The subject I used back then was like
"devfs: "cd" device not showing up initially.
Doug Gilbert was kind enough to explain to me
that the module loading needed be done explicitly
for sr_mod so that "cd" entries were registered by
devfs/devfsd. Then I came to wonder why
"generic" registeted by the module sg showed up.
I thought that I was not calling for automatic loading
of "sg" myself.
After a bit of exchange, Doug even went so far as to read
my config files to check for obvious mistakes, and we
could not find one.
It took me a while to figure out why "sg" was inserted
The cause had nothing to do with devfs/devfsd interaction.
I found the answer today.
On my Debian GNU/Linux PC,
/etc/rcS.d/S20modutils (a symlink to /etc/init.d/modutils )
calls modprobe to install modules listed in
a file called /etc/modules at boot time,
and "sg" was listed there.
(I don't know / have forgotten why "sg" is listed there.)
I didn't realize that Debian uses this /etc/modules file as part
of its grand module configuration scheme.
(Or I have forgotten about this completely.)
--- somewhat longer description.
I followed the suggestions given by various
parties after my post, and when I inserted the
printk() inside a few scsi-related modules as
suggested by Doug Gilbert, the problem became immediately apparent.
The module "sg" was inserted by "modprobe", which in
turn was called from "S20modutils".
(swapon had nothing to do with the "sg" loading as I recently suspected.)
[I was going to insert "echo this is $0 or something to that effect in all of the
init script files to see where the sg loading was taking place, but
embedding the printk in a few C source files was easiter and so I tried it first.]
After seeing the message in dmesg output (now I use 128KB buffer
for printk to capture all the devfs/devfsd interaction debug messages),
I had to read /etc/init.d/S20modutils to find out why.
It turns out the Debian module init script uses /etc/modules
to list kernel module names that need to be inserted at boot up time.
And, for reasons unknown to me (now), the name "sg" was there (!).
I should have realized that something was amiss when
lsmod showed unused modules as in
tmscsim 29920 0 (unused)
sg 25728 0 (unused)
nls_cp437 4384 0 (unused)
hpfs 69216 0 (unused)
tmscsim is where the CD changer is located.
Until I manually mount a CD in there, the
module is unused. But what about other threes?
Forgetting about "sg", I had a nagging suspition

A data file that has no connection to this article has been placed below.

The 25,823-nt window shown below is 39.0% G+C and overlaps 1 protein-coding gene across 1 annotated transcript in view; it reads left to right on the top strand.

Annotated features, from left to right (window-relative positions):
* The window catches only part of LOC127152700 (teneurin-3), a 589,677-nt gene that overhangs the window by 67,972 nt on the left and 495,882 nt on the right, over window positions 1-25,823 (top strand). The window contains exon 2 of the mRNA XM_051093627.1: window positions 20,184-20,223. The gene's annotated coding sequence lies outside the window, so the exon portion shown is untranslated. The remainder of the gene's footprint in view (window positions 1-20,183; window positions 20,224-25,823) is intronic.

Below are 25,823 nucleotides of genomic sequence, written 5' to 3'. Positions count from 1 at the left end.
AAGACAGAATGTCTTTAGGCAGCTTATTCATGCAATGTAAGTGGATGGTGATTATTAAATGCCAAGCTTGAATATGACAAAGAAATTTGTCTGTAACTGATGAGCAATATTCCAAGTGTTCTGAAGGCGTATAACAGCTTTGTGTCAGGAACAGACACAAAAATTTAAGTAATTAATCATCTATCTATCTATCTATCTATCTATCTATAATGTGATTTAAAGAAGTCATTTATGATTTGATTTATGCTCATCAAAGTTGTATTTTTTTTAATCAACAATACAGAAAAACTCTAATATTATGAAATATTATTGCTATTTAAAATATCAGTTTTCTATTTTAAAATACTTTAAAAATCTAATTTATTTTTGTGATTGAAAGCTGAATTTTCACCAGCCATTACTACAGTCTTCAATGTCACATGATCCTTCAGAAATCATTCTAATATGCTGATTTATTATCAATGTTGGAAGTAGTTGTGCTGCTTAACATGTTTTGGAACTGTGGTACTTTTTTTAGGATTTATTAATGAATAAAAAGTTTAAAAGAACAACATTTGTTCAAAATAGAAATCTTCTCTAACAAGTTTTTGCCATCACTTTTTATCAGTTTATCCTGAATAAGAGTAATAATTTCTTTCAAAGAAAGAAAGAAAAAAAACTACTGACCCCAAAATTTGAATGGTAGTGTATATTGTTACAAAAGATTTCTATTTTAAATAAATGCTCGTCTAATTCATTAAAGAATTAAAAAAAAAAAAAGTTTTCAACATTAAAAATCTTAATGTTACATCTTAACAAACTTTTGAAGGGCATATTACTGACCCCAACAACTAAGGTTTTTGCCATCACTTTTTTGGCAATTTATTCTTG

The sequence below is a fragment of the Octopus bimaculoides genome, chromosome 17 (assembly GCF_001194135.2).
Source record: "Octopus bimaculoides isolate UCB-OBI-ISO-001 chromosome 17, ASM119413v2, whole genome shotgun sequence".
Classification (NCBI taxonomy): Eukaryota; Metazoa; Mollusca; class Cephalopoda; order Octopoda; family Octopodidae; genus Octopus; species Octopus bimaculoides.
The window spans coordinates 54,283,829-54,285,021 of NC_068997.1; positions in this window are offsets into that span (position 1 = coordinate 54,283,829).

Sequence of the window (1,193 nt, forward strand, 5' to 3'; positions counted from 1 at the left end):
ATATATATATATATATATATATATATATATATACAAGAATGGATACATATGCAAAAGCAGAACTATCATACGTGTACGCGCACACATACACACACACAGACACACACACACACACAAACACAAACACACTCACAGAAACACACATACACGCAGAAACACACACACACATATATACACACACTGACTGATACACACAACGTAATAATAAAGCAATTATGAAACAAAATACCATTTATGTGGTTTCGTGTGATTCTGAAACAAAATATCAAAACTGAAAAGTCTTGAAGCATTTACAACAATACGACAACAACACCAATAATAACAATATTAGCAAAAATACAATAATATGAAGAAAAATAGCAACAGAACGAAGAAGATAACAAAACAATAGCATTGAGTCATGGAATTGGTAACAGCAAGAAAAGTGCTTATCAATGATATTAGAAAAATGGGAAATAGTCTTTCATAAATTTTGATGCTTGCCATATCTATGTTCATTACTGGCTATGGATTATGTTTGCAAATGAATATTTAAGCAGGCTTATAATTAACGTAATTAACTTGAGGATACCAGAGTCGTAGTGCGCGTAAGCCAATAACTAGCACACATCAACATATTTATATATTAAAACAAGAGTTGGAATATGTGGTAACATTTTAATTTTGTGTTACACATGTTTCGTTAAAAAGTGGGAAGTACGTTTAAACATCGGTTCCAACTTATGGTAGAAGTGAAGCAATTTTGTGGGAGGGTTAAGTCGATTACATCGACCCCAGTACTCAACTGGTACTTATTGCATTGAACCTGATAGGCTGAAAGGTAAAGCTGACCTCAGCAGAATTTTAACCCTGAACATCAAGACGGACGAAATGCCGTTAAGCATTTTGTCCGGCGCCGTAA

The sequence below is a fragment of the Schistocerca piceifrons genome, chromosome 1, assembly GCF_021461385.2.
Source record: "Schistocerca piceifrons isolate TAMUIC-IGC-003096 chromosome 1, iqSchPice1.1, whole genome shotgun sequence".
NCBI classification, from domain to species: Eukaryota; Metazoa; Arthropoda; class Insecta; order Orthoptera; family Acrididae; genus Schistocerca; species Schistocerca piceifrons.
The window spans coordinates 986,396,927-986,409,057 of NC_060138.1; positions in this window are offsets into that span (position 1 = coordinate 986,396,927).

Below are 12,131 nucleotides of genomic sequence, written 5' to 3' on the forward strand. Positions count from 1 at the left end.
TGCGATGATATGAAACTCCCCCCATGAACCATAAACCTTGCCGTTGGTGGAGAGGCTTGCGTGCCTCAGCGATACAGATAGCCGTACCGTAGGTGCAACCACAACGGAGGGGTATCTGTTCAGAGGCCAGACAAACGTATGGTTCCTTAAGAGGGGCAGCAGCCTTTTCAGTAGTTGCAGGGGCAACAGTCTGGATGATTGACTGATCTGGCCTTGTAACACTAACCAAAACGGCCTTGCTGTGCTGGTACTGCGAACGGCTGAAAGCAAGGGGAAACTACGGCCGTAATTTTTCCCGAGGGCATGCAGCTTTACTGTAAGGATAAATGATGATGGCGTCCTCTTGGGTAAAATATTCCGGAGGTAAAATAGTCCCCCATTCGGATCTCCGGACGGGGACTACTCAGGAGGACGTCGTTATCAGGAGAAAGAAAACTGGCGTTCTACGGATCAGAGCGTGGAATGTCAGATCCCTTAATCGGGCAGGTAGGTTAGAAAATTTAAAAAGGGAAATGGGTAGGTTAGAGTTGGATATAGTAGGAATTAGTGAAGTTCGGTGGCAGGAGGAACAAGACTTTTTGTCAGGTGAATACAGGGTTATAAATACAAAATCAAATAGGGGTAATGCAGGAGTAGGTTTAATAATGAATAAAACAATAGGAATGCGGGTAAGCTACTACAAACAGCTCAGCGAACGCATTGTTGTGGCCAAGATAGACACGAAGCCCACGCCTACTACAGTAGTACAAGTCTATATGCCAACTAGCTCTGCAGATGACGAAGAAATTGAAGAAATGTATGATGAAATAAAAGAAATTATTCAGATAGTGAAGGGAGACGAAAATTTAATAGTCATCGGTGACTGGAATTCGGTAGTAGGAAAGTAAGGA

especially about the last two entries.
Why are they loaded at all? I could not figure
out why until today. These are also listed
in /etc/modules, and "auto" is not given.
So kerneld is not started at boot time...
FYO, just to show what the lsmod output looks like after
mounting a CD in nakamichi changer.
>duron:/home/ishikawa# mount /dev/scsi/host1/bus0/target6/lun0/cd /mnt2
>mount: special device /dev/scsi/host1/bus0/target6/lun0/cd does not exist
(* Oops I have forgotten the manual loading of sr_mod.o *)
>duron:/home/ishikawa# mkdir /mnt2
>mkdir: cannot create directory `/mnt2': File exists
>duron:/home/ishikawa# modprobe sr_mod
>duron:/home/ishikawa# mount /dev/scsi/host1/bus0/target6/lun0/cd /mnt2
>mount: block device /dev/scsi/host1/bus0/target6/lun0/cd is write-protected, mounting read-only
>Module Size Used by
>isofs 19280 1 (autoclean)
>sr_mod 13200 1
>cdrom 26912 0 [sr_mod]
>tmscsim 29920 1
>sg 25728 0 (unused)
>nls_cp437 4384 0 (unused)
>hpfs 69216 0 (unused)
>duron:/home/ishikawa# ls /mnt2
This final answer that I am posting today only shows that I have been using
module loading under linux for quite a long time
without understanding its implementation ver well.
(The first time I used module loading was to re-order the scsi host scanning
about three or four years ago.
Using module was one of the few wasy aside from
physically swaping bus slots to change the scaned order of host adaptors back then.
The original kernel/distribution that I used then was
the one that came Yggrdrasil 1994, but I had upgraded
various pieces to use more modern kernel and tools.
I switched to Debian about two or three years ago.
Now I figure I must have have bumped into this module
configuration issues back when I switched to Debian,
but I must have taken care of them quickly
and forgotten about them completely if so.)
So anyway, this finally has answered my question that originated from
my observation about device name registration
under devfsd, module loading caused by devfsd, and
the module configuration mechanism under Debian GNU/Linux.
Below is attached in the hope that the quirks of debian module handling (or